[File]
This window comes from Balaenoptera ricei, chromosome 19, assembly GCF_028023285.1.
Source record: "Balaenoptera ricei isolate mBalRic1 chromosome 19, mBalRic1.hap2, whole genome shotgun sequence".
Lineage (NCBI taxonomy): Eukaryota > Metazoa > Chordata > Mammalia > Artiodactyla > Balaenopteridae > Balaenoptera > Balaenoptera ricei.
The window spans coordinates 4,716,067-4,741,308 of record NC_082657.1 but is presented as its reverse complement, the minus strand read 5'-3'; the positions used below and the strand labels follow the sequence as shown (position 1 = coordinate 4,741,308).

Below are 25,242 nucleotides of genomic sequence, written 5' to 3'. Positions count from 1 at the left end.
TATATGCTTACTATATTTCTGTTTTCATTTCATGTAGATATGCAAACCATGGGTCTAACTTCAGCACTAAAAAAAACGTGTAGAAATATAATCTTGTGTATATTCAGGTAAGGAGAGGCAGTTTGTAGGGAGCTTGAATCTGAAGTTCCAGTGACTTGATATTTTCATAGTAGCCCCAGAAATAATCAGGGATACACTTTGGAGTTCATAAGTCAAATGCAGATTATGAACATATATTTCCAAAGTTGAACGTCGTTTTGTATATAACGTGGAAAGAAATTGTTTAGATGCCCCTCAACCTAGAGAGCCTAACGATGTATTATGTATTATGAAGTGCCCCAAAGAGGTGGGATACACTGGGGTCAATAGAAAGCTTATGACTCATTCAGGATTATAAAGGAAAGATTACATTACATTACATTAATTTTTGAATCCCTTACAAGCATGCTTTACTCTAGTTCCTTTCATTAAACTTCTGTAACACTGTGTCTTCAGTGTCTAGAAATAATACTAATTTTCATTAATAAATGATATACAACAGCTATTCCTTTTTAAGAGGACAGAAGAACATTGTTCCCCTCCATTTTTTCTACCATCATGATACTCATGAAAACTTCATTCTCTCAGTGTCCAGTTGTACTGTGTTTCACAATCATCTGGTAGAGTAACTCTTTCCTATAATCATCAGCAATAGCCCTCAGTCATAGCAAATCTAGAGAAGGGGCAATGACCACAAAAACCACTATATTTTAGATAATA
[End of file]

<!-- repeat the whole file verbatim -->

This window comes from Balaenoptera ricei, chromosome 19, assembly GCF_028023285.1.
Source record: "Balaenoptera ricei isolate mBalRic1 chromosome 19, mBalRic1.hap2, whole genome shotgun sequence".
Lineage (NCBI taxonomy): Eukaryota > Metazoa > Chordata > Mammalia > Artiodactyla > Balaenopteridae > Balaenoptera > Balaenoptera ricei.
The window spans coordinates 4,716,067-4,741,308 of record NC_082657.1 but is presented as its reverse complement, the minus strand read 5'-3'; the positions used below and the strand labels follow the sequence as shown (position 1 = coordinate 4,741,308).

Below are 25,242 nucleotides of genomic sequence, written 5' to 3'. Positions count from 1 at the left end.
TATATGCTTACTATATTTCTGTTTTCATTTCATGTAGATATGCAAACCATGGGTCTAACTTCAGCACTAAAAAAAACGTGTAGAAATATAATCTTGTGTATATTCAGGTAAGGAGAGGCAGTTTGTAGGGAGCTTGAATCTGAAGTTCCAGTGACTTGATATTTTCATAGTAGCCCCAGAAATAATCAGGGATACACTTTGGAGTTCATAAGTCAAATGCAGATTATGAACATATATTTCCAAAGTTGAACGTCGTTTTGTATATAACGTGGAAAGAAATTGTTTAGATGCCCCTCAACCTAGAGAGCCTAACGATGTATTATGTATTATGAAGTGCCCCAAAGAGGTGGGATACACTGGGGTCAATAGAAAGCTTATGACTCATTCAGGATTATAAAGGAAAGATTACATTACATTACATTAATTTTTGAATCCCTTACAAGCATGCTTTACTCTAGTTCCTTTCATTAAACTTCTGTAACACTGTGTCTTCAGTGTCTAGAAATAATACTAATTTTCATTAATAAATGATATACAACAGCTATTCCTTTTTAAGAGGACAGAAGAACATTGTTCCCCTCCATTTTTTCTACCATCATGATACTCATGAAAACTTCATTCTCTCAGTGTCCAGTTGTACTGTGTTTCACAATCATCTGGTAGAGTAACTCTTTCCTATAATCATCAGCAATAGCCCTCAGTCATAGCAAATCTAGAGAAGGGGCAATGACCACAAAAACCACTATATTTTAGATAATA